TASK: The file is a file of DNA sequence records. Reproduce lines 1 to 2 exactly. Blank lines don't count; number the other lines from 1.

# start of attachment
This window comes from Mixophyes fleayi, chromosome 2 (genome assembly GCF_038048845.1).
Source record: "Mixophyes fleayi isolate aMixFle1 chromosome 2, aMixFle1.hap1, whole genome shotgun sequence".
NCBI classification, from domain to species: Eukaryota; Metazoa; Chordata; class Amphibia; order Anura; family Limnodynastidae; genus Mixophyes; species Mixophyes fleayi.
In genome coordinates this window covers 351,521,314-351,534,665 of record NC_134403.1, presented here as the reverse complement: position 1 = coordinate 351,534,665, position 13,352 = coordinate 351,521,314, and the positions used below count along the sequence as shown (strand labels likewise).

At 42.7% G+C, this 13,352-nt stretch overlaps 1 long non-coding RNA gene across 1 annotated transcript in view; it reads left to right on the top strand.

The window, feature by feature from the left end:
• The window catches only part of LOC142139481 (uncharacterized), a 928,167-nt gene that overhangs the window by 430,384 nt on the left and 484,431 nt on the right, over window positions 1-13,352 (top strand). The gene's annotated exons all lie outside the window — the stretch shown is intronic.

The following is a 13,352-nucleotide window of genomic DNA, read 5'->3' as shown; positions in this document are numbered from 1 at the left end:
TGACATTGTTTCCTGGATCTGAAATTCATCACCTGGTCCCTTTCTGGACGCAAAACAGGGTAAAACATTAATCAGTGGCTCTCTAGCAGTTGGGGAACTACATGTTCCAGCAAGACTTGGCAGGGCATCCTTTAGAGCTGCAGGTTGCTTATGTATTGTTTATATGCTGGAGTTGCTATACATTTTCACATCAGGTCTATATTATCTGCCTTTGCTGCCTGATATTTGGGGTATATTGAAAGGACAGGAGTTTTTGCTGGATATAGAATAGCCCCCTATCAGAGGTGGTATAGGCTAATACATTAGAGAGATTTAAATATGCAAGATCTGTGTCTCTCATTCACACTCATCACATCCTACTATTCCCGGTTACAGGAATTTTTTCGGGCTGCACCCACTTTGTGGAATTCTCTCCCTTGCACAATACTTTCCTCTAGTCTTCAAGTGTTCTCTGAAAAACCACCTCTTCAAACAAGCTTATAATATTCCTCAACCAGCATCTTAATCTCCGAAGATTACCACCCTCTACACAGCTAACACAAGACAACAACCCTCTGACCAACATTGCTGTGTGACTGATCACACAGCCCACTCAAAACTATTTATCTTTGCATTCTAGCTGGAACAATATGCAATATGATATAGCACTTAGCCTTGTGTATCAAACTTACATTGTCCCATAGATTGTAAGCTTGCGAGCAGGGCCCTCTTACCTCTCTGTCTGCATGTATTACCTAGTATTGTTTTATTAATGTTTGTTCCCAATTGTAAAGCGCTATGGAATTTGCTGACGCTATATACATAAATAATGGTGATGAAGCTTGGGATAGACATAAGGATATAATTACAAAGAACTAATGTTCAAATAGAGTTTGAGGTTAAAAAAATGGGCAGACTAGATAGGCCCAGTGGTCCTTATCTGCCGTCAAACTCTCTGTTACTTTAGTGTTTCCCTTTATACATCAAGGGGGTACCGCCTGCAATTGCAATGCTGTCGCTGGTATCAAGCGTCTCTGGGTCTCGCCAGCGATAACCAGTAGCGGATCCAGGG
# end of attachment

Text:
This window comes from Mixophyes fleayi, chromosome 2 (genome assembly GCF_038048845.1).
Source record: "Mixophyes fleayi isolate aMixFle1 chromosome 2, aMixFle1.hap1, whole genome shotgun sequence".